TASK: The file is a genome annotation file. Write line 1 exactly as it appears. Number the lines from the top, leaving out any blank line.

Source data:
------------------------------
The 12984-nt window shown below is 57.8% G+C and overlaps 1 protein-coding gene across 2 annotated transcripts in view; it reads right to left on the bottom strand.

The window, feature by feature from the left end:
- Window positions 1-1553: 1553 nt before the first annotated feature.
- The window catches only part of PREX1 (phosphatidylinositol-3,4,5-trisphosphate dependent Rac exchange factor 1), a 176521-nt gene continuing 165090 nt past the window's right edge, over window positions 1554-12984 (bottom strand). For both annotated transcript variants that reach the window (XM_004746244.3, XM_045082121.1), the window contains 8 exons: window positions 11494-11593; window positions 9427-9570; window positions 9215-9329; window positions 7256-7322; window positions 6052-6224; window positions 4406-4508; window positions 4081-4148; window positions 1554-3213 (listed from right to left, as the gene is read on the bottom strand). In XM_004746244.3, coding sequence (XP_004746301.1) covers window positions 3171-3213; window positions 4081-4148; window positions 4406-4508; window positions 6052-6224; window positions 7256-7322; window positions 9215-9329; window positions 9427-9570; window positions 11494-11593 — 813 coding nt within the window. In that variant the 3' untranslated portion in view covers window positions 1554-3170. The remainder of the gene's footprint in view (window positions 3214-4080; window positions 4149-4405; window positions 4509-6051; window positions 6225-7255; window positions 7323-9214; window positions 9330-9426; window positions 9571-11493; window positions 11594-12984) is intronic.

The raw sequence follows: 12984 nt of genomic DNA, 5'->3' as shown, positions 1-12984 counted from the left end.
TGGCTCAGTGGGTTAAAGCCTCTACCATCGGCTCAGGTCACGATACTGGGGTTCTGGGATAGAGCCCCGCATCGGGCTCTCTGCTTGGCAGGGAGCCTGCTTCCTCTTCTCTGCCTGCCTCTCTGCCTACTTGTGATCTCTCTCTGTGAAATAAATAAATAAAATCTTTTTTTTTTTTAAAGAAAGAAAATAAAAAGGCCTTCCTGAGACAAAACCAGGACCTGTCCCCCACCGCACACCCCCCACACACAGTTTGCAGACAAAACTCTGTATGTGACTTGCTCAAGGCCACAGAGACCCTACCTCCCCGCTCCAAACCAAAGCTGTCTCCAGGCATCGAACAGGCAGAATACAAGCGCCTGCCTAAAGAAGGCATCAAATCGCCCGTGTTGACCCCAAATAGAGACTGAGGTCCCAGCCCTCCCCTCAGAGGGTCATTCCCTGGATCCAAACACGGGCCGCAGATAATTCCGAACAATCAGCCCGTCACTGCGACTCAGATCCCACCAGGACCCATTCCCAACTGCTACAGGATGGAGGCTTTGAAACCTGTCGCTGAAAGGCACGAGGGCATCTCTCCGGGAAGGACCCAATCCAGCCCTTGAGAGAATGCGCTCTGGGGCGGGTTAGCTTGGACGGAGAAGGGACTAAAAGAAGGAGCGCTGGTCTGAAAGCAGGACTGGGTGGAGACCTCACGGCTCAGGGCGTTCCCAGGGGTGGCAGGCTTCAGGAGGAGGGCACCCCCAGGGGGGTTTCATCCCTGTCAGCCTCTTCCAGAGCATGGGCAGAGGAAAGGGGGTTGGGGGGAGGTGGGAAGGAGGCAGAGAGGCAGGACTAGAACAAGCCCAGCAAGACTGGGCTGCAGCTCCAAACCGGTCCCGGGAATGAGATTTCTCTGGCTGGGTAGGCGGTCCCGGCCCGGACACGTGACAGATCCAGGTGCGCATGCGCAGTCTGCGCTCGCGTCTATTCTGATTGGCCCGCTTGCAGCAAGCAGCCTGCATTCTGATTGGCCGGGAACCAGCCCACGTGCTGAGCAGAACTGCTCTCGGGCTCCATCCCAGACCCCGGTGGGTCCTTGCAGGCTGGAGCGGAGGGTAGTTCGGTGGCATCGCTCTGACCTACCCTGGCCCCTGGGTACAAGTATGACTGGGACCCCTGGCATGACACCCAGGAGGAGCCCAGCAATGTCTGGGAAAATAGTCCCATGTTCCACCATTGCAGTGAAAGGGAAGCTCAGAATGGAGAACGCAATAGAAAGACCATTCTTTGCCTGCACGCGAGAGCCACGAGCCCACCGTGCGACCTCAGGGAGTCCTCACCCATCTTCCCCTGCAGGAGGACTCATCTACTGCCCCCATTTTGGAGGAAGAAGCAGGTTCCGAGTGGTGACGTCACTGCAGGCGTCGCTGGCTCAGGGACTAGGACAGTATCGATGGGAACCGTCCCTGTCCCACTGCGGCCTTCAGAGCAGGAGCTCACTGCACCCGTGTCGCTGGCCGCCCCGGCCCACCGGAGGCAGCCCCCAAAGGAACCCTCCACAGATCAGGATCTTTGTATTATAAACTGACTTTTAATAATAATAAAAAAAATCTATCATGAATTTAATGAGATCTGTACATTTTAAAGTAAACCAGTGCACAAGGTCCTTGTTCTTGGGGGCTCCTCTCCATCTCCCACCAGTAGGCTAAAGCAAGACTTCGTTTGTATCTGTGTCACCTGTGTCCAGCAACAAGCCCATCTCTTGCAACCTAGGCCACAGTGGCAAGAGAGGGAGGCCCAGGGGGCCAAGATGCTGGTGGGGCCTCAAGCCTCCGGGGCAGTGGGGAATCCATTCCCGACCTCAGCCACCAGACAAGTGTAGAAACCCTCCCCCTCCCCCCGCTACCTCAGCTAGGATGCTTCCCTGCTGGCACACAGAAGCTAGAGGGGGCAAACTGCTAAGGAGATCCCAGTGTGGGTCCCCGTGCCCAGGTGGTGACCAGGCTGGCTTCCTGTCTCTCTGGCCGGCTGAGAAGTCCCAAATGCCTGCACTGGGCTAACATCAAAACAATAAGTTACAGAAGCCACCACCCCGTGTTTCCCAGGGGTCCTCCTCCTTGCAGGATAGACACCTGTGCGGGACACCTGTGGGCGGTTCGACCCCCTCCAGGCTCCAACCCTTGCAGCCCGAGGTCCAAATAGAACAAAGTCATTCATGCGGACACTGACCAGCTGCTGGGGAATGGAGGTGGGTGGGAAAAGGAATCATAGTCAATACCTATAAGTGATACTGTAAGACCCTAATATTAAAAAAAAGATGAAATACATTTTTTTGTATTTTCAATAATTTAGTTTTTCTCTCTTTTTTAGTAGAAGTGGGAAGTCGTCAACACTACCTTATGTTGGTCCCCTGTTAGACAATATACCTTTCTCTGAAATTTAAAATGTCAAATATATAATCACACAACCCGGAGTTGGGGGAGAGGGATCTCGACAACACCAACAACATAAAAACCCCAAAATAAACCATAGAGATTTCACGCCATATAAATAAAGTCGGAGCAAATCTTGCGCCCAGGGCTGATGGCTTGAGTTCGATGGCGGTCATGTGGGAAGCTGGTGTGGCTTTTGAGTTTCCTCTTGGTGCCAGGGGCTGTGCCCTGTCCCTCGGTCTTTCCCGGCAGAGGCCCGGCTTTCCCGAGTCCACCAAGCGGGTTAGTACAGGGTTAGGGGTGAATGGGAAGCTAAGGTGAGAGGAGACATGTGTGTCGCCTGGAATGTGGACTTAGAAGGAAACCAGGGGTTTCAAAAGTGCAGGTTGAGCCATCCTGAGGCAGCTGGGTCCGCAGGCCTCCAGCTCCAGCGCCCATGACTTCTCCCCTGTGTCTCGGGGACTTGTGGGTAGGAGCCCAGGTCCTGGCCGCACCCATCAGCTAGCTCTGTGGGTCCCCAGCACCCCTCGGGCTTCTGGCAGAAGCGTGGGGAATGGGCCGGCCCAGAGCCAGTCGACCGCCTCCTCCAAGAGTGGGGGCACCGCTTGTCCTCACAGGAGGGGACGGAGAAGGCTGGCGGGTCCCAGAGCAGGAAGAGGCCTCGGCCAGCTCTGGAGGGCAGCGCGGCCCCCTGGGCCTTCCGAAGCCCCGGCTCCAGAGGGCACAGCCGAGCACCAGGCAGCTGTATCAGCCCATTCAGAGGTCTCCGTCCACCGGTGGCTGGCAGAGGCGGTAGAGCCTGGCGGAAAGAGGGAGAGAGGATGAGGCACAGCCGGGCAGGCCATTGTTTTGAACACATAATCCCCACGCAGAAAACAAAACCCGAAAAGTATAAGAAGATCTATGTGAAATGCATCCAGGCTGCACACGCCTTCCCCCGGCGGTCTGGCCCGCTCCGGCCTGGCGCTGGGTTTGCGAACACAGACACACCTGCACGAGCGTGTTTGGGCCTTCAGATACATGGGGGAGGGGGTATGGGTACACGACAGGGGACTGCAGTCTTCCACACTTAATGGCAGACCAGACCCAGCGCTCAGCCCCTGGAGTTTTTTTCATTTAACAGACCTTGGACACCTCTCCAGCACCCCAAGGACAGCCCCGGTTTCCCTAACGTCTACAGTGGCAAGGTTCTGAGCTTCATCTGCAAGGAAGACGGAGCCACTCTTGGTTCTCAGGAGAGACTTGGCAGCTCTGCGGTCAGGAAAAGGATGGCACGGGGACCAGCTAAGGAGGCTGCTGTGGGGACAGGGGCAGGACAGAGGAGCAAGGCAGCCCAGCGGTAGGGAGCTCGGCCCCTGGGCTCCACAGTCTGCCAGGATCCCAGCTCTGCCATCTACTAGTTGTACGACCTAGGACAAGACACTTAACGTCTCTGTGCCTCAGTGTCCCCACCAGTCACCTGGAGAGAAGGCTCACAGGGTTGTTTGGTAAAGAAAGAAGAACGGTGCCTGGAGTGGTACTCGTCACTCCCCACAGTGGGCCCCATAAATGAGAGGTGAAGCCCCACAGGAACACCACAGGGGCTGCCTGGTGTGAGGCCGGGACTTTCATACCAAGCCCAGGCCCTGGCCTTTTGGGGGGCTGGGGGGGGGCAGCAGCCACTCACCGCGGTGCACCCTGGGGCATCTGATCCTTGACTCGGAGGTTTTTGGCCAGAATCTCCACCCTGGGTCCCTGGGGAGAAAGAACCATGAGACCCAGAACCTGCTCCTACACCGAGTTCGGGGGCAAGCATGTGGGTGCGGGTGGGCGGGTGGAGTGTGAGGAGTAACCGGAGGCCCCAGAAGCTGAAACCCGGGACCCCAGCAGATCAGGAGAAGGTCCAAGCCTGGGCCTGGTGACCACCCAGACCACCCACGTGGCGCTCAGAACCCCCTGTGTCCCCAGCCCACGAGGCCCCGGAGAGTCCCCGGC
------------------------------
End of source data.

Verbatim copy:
The 12984-nt window shown below is 57.8% G+C and overlaps 1 protein-coding gene across 2 annotated transcripts in view; it reads right to left on the bottom strand.